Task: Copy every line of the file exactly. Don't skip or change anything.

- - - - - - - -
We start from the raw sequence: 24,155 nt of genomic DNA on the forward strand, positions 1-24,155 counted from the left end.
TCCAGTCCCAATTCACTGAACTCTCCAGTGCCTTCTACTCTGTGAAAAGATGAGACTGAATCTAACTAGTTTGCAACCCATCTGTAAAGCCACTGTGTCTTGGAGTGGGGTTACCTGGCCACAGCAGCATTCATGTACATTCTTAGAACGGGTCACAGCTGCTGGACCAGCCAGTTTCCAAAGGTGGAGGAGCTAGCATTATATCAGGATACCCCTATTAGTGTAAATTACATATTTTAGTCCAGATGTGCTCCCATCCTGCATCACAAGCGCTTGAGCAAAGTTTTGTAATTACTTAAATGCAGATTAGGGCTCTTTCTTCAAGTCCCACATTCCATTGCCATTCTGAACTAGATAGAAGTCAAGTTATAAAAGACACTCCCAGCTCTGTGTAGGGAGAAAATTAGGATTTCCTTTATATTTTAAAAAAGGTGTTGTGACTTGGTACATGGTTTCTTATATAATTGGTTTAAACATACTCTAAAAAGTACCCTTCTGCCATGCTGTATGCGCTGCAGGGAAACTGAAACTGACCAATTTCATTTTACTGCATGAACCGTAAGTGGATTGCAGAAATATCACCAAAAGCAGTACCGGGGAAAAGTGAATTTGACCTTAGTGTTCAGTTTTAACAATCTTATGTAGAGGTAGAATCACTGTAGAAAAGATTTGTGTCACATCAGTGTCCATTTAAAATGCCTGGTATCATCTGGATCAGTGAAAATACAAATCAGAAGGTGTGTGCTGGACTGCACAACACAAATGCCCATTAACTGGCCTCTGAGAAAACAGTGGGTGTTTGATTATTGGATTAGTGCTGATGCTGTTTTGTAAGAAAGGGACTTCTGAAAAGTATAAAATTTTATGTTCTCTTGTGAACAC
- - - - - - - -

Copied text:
We start from the raw sequence: 24,155 nt of genomic DNA on the forward strand, positions 1-24,155 counted from the left end.
TCCAGTCCCAATTCACTGAACTCTCCAGTGCCTTCTACTCTGTGAAAAGATGAGACTGAATCTAACTAGTTTGCAACCCATCTGTAAAGCCACTGTGTCTTGGAGTGGGGTTACCTGGCCACAGCAGCATTCATGTACATTCTTAGAACGGGTCACAGCTGCTGGACCAGCCAGTTTCCAAAGGTGGAGGAGCTAGCATTATATCAGGATACCCCTATTAGTGTAAATTACATATTTTAGTCCAGATGTGCTCCCATCCTGCATCACAAGCGCTTGAGCAAAGTTTTGTAATTACTTAAATGCAGATTAGGGCTCTTTCTTCAAGTCCCACATTCCATTGCCATTCTGAACTAGATAGAAGTCAAGTTATAAAAGACACTCCCAGCTCTGTGTAGGGAGAAAATTAGGATTTCCTTTATATTTTAAAAAAGGTGTTGTGACTTGGTACATGGTTTCTTATATAATTGGTTTAAACATACTCTAAAAAGTACCCTTCTGCCATGCTGTATGCGCTGCAGGGAAACTGAAACTGACCAATTTCATTTTACTGCATGAACCGTAAGTGGATTGCAGAAATATCACCAAAAGCAGTACCGGGGAAAAGTGAATTTGACCTTAGTGTTCAGTTTTAACAATCTTATGTAGAGGTAGAATCACTGTAGAAAAGATTTGTGTCACATCAGTGTCCATTTAAAATGCCTGGTATCATCTGGATCAGTGAAAATACAAATCAGAAGGTGTGTGCTGGACTGCACAACACAAATGCCCATTAACTGGCCTCTGAGAAAACAGTGGGTGTTTGATTATTGGATTAGTGCTGATGCTGTTTTGTAAGAAAGGGACTTCTGAAAAGTATAAAATTTTATGTTCTCTTGTGAACAC